Glenella Blue Mountains
Ski Vacations - Learning How To Ski
If you've always wanted to learn how to ski, the family vacation is the perfect place to do it. Don't worry if you don't know a thing about skiing. It's there waiting for you to learn. Within half an hour of your first instruction, you will literally be skiing down a mountain. It can be quite easy to learn how to ski. Most resorts offer skiing lessons on the premises.
Lessons are usually reasonably priced as well. Both group and private lessons are almost always offered. However, it's best to schedule an appointment for a lesson before you arrive at the resort. This way, you can learn to ski as soon as you arrive if you wish. Most ski instructors will start by showing you how to wear and handle your equipment.
For instance, ski boots will incline you slightly forward. This is because when you're skiing down a mountain, this is the position you'll be in. Therefore, walking in ski boots for the first time might be a bit difficult, but it will work just fine if you walk with your knees slightly bent. The first maneuver you'll probably learn is called the "plow," or "snowplow." This technique allows you to literally use your skis as a snowplow. You make the back of your skis slowly move outwards, away from your body, by applying pressure. This stops you. You learn to guide yourself on your skis by bending your knees and leaning in one direction or the other, depending on which way you want to go. You can learn all of these techniques in an hour, even if you've never been on skis before. What's wonderful about skiing is that after you have learned how to snowplow and control the direction you want to go in on the skis, you're ready to ski.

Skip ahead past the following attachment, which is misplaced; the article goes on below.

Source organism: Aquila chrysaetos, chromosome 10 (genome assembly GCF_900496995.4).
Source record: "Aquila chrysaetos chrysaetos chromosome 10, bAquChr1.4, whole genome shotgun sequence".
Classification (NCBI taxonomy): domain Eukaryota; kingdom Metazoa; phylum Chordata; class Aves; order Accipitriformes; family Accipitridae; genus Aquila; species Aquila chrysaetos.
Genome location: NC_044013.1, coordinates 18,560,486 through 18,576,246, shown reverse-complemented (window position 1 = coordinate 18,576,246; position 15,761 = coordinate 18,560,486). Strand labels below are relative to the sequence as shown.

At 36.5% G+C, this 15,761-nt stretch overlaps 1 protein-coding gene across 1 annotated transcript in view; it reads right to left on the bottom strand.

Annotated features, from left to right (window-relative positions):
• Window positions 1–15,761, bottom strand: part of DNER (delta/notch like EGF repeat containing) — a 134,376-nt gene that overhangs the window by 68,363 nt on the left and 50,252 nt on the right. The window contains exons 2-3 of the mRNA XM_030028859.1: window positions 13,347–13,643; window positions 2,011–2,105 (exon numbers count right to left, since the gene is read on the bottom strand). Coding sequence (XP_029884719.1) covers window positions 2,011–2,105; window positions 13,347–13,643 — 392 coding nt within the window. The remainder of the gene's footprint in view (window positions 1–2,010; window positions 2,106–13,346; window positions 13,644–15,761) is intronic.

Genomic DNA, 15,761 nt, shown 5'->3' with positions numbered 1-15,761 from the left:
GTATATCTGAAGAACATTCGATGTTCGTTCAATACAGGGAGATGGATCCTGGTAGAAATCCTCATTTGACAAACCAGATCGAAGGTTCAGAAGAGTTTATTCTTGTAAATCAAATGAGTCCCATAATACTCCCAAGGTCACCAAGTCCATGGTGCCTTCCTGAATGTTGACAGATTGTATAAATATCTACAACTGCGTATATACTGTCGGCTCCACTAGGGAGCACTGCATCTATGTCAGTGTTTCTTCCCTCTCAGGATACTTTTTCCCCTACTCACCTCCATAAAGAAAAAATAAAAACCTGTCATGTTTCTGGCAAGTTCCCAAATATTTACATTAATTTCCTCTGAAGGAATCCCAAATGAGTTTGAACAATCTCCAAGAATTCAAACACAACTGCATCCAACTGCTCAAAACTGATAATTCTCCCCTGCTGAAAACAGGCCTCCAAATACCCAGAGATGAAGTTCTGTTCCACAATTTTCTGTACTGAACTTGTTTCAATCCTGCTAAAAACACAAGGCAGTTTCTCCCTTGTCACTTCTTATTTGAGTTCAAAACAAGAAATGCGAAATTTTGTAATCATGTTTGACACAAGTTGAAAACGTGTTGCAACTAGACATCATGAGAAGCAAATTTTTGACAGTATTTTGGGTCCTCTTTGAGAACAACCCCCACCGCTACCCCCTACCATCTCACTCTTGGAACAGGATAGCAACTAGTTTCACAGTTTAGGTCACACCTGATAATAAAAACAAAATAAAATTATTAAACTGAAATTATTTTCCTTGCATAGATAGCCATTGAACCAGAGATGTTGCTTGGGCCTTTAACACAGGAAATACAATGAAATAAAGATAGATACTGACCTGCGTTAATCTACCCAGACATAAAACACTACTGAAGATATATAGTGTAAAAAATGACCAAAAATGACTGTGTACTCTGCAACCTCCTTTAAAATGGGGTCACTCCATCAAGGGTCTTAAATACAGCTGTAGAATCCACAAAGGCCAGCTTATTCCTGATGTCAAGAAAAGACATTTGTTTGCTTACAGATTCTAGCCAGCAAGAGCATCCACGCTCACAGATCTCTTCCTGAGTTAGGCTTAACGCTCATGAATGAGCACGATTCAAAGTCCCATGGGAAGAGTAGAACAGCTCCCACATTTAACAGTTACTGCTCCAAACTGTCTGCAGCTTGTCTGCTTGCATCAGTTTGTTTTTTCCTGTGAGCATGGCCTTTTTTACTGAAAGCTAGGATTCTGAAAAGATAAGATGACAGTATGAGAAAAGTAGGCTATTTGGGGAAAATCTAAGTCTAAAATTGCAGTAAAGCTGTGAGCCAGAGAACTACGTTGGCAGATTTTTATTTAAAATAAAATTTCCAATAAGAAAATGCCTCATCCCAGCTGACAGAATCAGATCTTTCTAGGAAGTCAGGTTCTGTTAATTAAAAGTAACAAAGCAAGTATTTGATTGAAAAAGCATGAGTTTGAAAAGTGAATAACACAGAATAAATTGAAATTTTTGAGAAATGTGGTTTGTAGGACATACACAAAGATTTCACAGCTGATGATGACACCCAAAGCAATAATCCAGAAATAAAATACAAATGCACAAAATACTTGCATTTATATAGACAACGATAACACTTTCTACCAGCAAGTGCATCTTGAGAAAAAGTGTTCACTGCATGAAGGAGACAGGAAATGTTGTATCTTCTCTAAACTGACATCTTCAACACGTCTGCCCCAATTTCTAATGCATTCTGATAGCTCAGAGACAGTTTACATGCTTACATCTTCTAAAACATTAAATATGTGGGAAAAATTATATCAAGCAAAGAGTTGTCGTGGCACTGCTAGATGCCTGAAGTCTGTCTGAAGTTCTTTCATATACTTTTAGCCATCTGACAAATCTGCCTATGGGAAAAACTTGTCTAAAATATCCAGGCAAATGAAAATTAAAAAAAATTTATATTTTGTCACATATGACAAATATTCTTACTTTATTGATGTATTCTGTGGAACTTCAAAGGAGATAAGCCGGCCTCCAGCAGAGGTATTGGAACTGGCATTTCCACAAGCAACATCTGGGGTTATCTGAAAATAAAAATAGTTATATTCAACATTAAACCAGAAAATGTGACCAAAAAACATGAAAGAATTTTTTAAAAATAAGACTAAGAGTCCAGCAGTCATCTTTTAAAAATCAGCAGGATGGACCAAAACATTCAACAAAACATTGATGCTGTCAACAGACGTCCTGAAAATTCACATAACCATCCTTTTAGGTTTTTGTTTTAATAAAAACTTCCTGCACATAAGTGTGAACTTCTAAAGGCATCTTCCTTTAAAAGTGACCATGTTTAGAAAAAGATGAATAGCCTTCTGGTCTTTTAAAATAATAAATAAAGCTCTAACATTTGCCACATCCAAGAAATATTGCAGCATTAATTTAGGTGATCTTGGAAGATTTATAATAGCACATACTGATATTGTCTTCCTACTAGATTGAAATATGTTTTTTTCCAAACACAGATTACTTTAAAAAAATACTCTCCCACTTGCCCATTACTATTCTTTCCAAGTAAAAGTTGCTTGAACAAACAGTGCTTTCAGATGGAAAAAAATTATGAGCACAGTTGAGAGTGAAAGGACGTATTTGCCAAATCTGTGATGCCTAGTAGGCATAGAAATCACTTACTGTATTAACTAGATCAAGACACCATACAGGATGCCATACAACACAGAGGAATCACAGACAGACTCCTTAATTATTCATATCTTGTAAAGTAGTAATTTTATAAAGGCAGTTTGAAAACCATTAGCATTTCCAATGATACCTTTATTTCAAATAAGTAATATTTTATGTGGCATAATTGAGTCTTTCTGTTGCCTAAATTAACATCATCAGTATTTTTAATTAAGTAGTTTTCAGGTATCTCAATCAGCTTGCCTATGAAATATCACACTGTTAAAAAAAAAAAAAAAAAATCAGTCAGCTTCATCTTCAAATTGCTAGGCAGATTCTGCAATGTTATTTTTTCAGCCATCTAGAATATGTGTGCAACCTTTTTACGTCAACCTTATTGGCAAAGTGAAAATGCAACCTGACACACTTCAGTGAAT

You simply get on the lift, head up the mountain, and give it your first try. Remember to control your speed by snow plowing. Go slowly at first. If you want to pick up some speed, draw your skis back ever so slightly, pick up just a little bit of speed, and then push your skis back out into the "snowplow" position to control your speed. As a beginner, stick to trails that are designed for beginners. Most resorts have these trails marked with a green emblem. Trails marked with a blue emblem are for intermediate skiers. You may be ready after just one day for those trails. The trails marked with a black emblem are for expert skiers. These trails can be dangerous for people who don't have advanced skill levels as skiers.
Therefore, you should avoid the trails marked in black until you have had a lot of instruction and experience. You and your instructor will know when you're ready.
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